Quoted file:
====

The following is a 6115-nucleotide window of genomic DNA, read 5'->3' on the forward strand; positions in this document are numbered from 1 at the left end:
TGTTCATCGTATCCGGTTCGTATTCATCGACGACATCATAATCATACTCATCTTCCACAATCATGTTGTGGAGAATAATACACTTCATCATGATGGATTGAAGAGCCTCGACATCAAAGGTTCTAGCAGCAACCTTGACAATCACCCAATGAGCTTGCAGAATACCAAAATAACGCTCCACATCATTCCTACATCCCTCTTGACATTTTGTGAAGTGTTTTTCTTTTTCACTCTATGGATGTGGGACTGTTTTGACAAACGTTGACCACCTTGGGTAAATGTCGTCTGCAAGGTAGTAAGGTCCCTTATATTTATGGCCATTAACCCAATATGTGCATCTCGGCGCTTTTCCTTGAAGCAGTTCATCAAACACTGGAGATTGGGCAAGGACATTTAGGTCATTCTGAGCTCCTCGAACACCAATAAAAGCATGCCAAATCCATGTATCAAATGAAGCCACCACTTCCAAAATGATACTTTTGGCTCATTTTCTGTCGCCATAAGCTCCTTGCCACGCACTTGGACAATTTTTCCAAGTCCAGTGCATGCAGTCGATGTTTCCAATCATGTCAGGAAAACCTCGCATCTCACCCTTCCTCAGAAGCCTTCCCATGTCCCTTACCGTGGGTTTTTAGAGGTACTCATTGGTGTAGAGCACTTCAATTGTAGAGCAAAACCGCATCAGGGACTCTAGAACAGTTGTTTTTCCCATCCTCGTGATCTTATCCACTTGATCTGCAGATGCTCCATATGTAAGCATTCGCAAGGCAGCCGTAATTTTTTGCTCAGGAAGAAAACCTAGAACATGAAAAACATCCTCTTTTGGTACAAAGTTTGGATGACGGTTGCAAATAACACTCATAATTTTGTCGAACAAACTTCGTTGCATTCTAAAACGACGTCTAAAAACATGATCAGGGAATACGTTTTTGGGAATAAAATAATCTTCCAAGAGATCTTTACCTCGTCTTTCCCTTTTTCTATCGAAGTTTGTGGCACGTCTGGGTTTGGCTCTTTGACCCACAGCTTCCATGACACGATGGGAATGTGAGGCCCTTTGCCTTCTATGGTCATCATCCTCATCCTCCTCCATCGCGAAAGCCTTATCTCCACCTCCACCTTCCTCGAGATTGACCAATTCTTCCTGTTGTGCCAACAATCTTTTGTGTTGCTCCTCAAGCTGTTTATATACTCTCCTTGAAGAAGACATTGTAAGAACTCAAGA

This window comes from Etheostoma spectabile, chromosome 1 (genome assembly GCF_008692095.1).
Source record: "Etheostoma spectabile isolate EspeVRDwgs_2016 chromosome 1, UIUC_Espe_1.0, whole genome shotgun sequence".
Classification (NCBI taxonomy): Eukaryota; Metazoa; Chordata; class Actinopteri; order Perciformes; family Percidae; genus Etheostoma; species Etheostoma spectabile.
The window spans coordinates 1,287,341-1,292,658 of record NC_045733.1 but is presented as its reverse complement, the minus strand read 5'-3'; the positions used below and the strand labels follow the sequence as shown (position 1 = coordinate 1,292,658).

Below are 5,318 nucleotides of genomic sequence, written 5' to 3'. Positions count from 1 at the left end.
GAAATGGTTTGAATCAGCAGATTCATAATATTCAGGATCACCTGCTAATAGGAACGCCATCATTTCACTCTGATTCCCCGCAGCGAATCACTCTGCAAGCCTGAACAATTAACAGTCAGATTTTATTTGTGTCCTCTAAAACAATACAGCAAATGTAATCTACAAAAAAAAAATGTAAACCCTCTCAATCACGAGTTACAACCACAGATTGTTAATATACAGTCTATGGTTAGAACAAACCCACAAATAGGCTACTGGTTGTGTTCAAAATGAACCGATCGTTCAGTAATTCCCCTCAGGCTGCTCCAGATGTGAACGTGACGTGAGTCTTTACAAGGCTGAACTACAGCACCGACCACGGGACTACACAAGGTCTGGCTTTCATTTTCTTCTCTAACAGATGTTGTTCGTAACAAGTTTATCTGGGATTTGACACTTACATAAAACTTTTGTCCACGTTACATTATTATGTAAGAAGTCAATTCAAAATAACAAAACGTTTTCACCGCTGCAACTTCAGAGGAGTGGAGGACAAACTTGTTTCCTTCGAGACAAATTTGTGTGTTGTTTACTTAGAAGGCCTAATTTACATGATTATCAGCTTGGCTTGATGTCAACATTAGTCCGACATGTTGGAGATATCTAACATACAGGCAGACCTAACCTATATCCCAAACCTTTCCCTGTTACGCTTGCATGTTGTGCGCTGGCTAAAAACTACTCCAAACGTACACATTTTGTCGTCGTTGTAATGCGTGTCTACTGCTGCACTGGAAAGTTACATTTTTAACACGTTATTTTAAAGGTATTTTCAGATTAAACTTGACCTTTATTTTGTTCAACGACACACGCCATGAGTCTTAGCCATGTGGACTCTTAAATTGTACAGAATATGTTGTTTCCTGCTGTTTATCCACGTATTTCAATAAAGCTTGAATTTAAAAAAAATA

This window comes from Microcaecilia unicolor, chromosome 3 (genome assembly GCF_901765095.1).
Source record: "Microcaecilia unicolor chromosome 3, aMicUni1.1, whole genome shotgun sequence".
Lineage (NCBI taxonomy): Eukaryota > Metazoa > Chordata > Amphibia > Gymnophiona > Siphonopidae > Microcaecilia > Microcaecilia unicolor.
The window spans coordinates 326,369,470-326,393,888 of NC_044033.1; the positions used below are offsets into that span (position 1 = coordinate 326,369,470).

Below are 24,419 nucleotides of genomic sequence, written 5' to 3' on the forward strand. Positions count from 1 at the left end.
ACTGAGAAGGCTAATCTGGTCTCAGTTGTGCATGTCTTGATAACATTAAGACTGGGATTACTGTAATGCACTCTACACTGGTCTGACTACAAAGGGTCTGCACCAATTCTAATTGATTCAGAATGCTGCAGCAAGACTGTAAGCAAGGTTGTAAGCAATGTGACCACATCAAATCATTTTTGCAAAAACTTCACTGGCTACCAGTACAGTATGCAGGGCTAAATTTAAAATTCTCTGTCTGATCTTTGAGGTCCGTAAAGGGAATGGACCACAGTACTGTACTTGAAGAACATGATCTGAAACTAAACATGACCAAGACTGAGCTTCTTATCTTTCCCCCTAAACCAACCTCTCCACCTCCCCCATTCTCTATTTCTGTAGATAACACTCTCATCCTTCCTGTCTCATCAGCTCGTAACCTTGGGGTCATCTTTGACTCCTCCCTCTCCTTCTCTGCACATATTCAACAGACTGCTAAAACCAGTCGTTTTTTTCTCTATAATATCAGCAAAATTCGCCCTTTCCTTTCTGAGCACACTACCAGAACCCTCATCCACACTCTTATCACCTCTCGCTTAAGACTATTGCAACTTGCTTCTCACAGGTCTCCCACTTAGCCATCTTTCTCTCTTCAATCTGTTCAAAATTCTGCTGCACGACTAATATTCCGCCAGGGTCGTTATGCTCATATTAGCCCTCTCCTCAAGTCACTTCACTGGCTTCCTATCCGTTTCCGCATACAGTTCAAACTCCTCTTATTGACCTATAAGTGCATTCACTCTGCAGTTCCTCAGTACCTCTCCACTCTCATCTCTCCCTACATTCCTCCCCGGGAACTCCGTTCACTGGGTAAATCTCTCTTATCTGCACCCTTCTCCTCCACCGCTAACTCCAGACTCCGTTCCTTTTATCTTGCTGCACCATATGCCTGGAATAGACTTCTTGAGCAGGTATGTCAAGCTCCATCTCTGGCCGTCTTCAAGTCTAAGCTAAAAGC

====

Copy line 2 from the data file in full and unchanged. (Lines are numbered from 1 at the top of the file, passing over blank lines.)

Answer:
TGTTCATCGTATCCGGTTCGTATTCATCGACGACATCATAATCATACTCATCTTCCACAATCATGTTGTGGAGAATAATACACTTCATCATGATGGATTGAAGAGCCTCGACATCAAAGGTTCTAGCAGCAACCTTGACAATCACCCAATGAGCTTGCAGAATACCAAAATAACGCTCCACATCATTCCTACATCCCTCTTGACATTTTGTGAAGTGTTTTTCTTTTTCACTCTATGGATGTGGGACTGTTTTGACAAACGTTGACCACCTTGGGTAAATGTCGTCTGCAAGGTAGTAAGGTCCCTTATATTTATGGCCATTAACCCAATATGTGCATCTCGGCGCTTTTCCTTGAAGCAGTTCATCAAACACTGGAGATTGGGCAAGGACATTTAGGTCATTCTGAGCTCCTCGAACACCAATAAAAGCATGCCAAATCCATGTATCAAATGAAGCCACCACTTCCAAAATGATACTTTTGGCTCATTTTCTGTCGCCATAAGCTCCTTGCCACGCACTTGGACAATTTTTCCAAGTCCAGTGCATGCAGTCGATGTTTCCAATCATGTCAGGAAAACCTCGCATCTCACCCTTCCTCAGAAGCCTTCCCATGTCCCTTACCGTGGGTTTTTAGAGGTACTCATTGGTGTAGAGCACTTCAATTGTAGAGCAAAACCGCATCAGGGACTCTAGAACAGTTGTTTTTCCCATCCTCGTGATCTTATCCACTTGATCTGCAGATGCTCCATATGTAAGCATTCGCAAGGCAGCCGTAATTTTTTGCTCAGGAAGAAAACCTAGAACATGAAAAACATCCTCTTTTGGTACAAAGTTTGGATGACGGTTGCAAATAACACTCATAATTTTGTCGAACAAACTTCGTTGCATTCTAAAACGACGTCTAAAAACATGATCAGGGAATACGTTTTTGGGAATAAAATAATCTTCCAAGAGATCTTTACCTCGTCTTTCCCTTTTTCTATCGAAGTTTGTGGCACGTCTGGGTTTGGCTCTTTGACCCACAGCTTCCATGACACGATGGGAATGTGAGGCCCTTTGCCTTCTATGGTCATCATCCTCATCCTCCTCCATCGCGAAAGCCTTATCTCCACCTCCACCTTCCTCGAGATTGACCAATTCTTCCTGTTGTGCCAACAATCTTTTGTGTTGCTCCTCAAGCTGTTTATATACTCTCCTTGAAGAAGACATTGTAAGAACTCAAGA